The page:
It was then that he started to feel uneasy about the whole arrangement. How he started to vaguely resent the way Kakashi would always come check on him, the way he always felt obligated to go out to the memorial with an umbrella on dreary days, the way none of it was ever acknowledged; he had certainly not entered this relationship intending to become anyone's mother, and while it warmed him to be able to comfort Kakashi even a little, he couldn't help wondering if it was going to be like this for the rest of their lives. If anything would ever get better. If Kakashi would ever be...
'Normal' was far too cruel a word, so he didn't let himself think it. But there it lay, at the back of his mind, from that day forward.
He was terrified, for Kakashi's sake, that the day would come when he would wake up and discover he was not in love anymore.
When it did come, he tried to be gentle about it.
He had had the last he could take of walking on pins and needles, filling in guesses where words would never be spoken, taking care of people who never took care of themselves, and not having any goddamn /space/. After two years, he was starting to be wearily certain that things would never change, and he had a long life ahead of him that he would like to live with a more equal partner than Kakashi.
Iruka fixed them dinner at his house, and suggested gently that they had a wonderful relationship but that it didn't really feel like a romantic one to him anymore, and that he knew it was a horrible cliche but he'd like it if they could just be good friends from now on, and Kakashi could still feel free to come to him for anything (this he said with a mental wince but said it anyway, because he didn't know if Kakashi had anyone else to confide in and it would feel irresponsible, at the least, not to try and wean him off clinging to Iruka in as slow and gentle a fashion as he could manage). Kakashi had smiled at him, had a bite of Iruka's spaghetti that he liked so much, and said it was a shame but that would be all right if it was really what Iruka wanted. Iruka nodded and admitted it was.
He should have known the smile was a bad sign, but it didn't occur to him to be anything besides relieved until the day after Naruto's Chuunin appointment, when Kakashi failed to show up at the mission desk.
Iruka asked his old student, and Naruto said he'd last seen him at the appointment yesterday -- he beamed as he described how Kakashi had flicked the zipper on his Chuunin vest and congratulated him -- but not since. Iruka tried Kakashi's house, tried his own house, tried the memorial...
This was starting to feel familiar.
Except he didn't find Kakashi in Uchiha Obito's dojo this time, but in another one up north hidden between a couple of hills that he'd heard Kakashi allude to once in a typically cryptic statement. He had to ask Jiraiya-sama about the exact location. The Sannin had given him a strange look, said something about how it was bad luck to go robbing graves, and sent him on his way.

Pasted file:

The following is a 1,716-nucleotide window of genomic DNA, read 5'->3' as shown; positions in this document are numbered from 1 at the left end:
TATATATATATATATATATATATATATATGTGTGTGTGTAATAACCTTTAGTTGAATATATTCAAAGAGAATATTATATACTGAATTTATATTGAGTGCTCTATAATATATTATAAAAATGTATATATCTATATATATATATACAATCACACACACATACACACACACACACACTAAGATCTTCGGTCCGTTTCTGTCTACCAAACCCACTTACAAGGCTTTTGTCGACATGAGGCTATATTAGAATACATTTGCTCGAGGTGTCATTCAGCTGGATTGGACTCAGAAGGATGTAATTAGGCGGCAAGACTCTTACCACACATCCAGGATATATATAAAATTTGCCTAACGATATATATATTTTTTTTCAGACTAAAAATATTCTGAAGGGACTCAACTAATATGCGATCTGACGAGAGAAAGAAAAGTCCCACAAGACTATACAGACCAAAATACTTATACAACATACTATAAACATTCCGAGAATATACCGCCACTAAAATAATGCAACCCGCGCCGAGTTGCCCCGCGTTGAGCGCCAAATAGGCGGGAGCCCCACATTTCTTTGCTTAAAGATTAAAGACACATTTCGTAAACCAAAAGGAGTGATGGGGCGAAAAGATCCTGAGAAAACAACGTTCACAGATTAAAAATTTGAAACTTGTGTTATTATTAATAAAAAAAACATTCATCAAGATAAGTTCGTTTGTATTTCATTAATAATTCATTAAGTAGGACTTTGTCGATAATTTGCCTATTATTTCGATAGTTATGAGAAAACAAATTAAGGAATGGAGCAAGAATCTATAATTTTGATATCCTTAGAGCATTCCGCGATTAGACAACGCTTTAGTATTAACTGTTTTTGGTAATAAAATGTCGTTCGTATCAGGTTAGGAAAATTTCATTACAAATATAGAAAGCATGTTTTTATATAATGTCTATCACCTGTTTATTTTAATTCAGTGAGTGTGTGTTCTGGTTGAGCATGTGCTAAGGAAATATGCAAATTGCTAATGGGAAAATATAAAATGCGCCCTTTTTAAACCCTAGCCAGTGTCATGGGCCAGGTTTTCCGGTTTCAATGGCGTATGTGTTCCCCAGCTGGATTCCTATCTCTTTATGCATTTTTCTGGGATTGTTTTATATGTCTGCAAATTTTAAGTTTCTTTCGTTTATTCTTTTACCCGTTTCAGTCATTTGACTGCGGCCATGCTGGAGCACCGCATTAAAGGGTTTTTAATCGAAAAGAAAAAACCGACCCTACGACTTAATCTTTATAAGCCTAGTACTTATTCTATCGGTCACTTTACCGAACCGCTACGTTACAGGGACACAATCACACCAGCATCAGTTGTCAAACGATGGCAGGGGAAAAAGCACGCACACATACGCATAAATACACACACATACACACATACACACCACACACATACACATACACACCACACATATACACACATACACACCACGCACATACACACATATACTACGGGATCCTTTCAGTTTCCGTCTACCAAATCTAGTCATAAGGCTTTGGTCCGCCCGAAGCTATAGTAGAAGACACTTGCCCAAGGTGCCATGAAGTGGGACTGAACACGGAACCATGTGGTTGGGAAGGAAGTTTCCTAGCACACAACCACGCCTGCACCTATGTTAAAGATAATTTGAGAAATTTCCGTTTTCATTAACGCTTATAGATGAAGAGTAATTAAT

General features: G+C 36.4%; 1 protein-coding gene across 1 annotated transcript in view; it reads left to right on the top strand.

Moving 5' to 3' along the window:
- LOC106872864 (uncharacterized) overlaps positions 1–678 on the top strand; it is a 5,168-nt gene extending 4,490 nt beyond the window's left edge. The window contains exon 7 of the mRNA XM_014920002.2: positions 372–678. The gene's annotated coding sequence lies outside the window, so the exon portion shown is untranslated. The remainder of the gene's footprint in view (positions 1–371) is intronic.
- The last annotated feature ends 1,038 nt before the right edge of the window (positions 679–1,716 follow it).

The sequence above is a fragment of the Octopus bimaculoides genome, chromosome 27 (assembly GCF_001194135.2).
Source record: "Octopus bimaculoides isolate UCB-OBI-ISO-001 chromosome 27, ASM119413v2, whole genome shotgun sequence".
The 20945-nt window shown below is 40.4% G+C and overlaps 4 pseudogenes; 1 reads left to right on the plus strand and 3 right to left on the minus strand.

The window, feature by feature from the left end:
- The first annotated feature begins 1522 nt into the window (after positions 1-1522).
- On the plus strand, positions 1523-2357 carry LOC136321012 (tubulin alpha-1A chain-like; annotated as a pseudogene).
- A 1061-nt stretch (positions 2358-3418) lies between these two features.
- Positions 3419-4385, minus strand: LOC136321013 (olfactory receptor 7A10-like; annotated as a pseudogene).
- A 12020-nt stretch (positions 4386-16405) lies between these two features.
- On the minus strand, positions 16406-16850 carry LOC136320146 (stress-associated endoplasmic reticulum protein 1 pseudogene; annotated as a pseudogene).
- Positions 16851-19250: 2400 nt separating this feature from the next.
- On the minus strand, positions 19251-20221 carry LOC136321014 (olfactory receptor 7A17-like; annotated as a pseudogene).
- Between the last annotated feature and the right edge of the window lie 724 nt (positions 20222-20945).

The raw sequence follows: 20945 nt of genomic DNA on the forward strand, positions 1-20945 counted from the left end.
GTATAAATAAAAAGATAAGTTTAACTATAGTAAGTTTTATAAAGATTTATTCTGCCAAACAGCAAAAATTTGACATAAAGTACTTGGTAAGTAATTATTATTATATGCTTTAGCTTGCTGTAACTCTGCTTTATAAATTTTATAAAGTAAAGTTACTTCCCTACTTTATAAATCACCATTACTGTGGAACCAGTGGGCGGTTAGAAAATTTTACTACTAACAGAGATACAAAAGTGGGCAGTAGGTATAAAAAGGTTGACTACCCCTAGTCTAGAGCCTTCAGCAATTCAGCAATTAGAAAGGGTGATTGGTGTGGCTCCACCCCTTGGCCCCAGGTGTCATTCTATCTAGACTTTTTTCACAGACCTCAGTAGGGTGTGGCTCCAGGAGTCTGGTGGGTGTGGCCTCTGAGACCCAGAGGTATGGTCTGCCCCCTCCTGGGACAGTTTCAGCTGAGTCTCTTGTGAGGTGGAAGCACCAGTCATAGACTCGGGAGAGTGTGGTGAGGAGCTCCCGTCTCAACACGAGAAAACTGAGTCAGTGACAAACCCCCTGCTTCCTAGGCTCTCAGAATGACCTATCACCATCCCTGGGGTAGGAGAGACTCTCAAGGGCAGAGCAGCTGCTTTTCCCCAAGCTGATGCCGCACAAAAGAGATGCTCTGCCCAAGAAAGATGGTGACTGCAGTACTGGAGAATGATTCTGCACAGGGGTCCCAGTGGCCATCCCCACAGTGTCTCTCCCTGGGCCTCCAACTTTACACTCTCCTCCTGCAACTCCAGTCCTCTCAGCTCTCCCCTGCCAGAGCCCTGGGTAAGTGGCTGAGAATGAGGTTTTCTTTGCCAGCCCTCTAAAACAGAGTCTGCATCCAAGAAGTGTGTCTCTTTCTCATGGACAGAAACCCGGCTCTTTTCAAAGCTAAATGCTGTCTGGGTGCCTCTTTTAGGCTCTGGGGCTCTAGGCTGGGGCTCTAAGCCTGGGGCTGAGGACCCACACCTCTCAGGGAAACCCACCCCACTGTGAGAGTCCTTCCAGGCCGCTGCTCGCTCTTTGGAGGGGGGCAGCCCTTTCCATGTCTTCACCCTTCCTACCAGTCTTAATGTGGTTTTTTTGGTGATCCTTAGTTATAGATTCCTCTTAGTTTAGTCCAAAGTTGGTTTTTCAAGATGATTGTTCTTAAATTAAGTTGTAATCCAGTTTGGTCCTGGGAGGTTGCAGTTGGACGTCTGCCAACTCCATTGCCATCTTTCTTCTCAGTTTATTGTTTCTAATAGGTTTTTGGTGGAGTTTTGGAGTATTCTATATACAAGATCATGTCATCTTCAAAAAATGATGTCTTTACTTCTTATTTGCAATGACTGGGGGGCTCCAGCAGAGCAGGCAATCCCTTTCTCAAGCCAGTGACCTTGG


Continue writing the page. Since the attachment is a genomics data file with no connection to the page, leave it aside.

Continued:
Iruka, luckily, got Kakashi to the hospital before he could bleed to death.
Afterwards he went back to the Hatake dojo to clean up the mess on the floor, and noticed the old brown stains on the tatami, and didn't want to think about what else might have transpired in this room as he mopped up blood and dust with shaking hands.
Kakashi lived, and so did Iruka. They both kept working, of course. Once in a while they saw each other at the mission desk, but Kakashi always handed in his reports to someone else. Iruka saw him once at another Christmas party, chatting a little uneasily with the Godaime, and did not approach him.
He's dated a couple people since then. Chuunin, both of them, and blessedly normal. Neither of them snuck into his arms at night and shuddered while they kissed him, and he's surprised-but-not to find he misses such things just a little bit; but neither did either of them ever cling so hard as to make him afraid of the consequences should he go away, and Iruka thinks that's what makes this better, in the end, even though it hurts a little. He really did love Kakashi. But his heart can only take so many shocks, so many stabs, so much aching, so much crushing under the weight of sheer desperate /need/.
If that makes him inadequate, then he is guilty as charged. But to err is human. To be human is to know that sometimes, no matter what you do, it's never going to be enough.
But once in a while, he still takes his umbrella and goes out to the memorial on rainy days, just for old times' sake. Kakashi is always there. Iruka knows he probably always will be.
Except for that day, ten years or two weeks or a day from now, when he finally isn't.
Iruka hates himself to think it, but he isn't sure it won't be better that way.